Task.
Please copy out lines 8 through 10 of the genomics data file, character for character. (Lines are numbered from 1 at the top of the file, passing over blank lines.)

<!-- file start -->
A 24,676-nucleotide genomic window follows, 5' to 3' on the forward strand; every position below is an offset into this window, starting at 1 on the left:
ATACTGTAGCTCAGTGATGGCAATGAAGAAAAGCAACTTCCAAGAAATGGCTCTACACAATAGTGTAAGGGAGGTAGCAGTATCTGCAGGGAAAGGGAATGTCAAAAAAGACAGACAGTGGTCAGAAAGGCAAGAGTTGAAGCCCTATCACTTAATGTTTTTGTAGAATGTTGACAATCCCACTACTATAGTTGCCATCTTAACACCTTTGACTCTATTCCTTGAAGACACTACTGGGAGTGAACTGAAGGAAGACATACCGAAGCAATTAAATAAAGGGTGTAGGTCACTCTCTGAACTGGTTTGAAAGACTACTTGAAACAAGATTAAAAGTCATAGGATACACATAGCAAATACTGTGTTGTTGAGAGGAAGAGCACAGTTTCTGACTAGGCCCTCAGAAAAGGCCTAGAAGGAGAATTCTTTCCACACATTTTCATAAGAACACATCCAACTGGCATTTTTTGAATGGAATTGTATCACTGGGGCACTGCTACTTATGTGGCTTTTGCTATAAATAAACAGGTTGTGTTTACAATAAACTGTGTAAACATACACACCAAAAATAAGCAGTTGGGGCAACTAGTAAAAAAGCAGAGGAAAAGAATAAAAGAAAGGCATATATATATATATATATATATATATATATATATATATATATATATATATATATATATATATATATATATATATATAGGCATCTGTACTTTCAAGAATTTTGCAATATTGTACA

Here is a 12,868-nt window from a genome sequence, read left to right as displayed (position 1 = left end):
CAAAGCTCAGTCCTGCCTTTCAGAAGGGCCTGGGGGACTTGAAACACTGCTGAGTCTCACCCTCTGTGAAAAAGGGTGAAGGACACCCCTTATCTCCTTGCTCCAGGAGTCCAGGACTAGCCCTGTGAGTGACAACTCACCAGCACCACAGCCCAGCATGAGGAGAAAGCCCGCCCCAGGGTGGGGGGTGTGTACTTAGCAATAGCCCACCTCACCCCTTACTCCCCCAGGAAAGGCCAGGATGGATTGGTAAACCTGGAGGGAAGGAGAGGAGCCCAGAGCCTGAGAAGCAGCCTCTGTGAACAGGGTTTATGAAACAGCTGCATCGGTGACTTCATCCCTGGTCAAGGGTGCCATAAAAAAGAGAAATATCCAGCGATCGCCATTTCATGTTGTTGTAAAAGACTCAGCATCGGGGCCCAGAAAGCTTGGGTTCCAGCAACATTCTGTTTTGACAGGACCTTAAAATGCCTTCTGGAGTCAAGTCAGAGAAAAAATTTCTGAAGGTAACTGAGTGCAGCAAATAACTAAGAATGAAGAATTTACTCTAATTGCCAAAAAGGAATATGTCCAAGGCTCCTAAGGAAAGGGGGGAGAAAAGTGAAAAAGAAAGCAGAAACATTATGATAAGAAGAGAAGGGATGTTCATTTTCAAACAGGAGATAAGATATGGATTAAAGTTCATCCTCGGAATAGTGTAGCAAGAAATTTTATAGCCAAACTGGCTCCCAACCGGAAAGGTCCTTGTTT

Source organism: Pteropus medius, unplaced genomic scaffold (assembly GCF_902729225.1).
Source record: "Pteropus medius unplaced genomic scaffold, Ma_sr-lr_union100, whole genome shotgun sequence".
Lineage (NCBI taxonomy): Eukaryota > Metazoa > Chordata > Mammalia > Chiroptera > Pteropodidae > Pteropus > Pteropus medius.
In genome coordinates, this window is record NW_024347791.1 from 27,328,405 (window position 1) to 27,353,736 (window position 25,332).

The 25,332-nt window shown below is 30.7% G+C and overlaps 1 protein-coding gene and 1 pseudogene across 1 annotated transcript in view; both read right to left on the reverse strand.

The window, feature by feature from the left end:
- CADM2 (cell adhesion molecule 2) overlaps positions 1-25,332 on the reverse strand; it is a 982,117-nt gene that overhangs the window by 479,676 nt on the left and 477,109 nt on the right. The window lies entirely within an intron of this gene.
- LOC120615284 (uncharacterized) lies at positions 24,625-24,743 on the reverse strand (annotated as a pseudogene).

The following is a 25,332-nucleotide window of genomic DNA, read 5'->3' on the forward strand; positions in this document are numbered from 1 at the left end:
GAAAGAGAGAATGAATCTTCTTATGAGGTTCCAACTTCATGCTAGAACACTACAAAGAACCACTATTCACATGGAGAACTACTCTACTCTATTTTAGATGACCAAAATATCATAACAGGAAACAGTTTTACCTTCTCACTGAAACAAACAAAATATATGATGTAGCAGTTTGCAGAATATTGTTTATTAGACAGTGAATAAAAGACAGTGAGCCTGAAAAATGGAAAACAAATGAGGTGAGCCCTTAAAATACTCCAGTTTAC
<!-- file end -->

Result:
In genome coordinates, this window is record NW_024347791.1 from 27,328,405 (window position 1) to 27,353,736 (window position 25,332).

The 25,332-nt window shown below is 30.7% G+C and overlaps 1 protein-coding gene and 1 pseudogene across 1 annotated transcript in view; both read right to left on the reverse strand.

The window, feature by feature from the left end: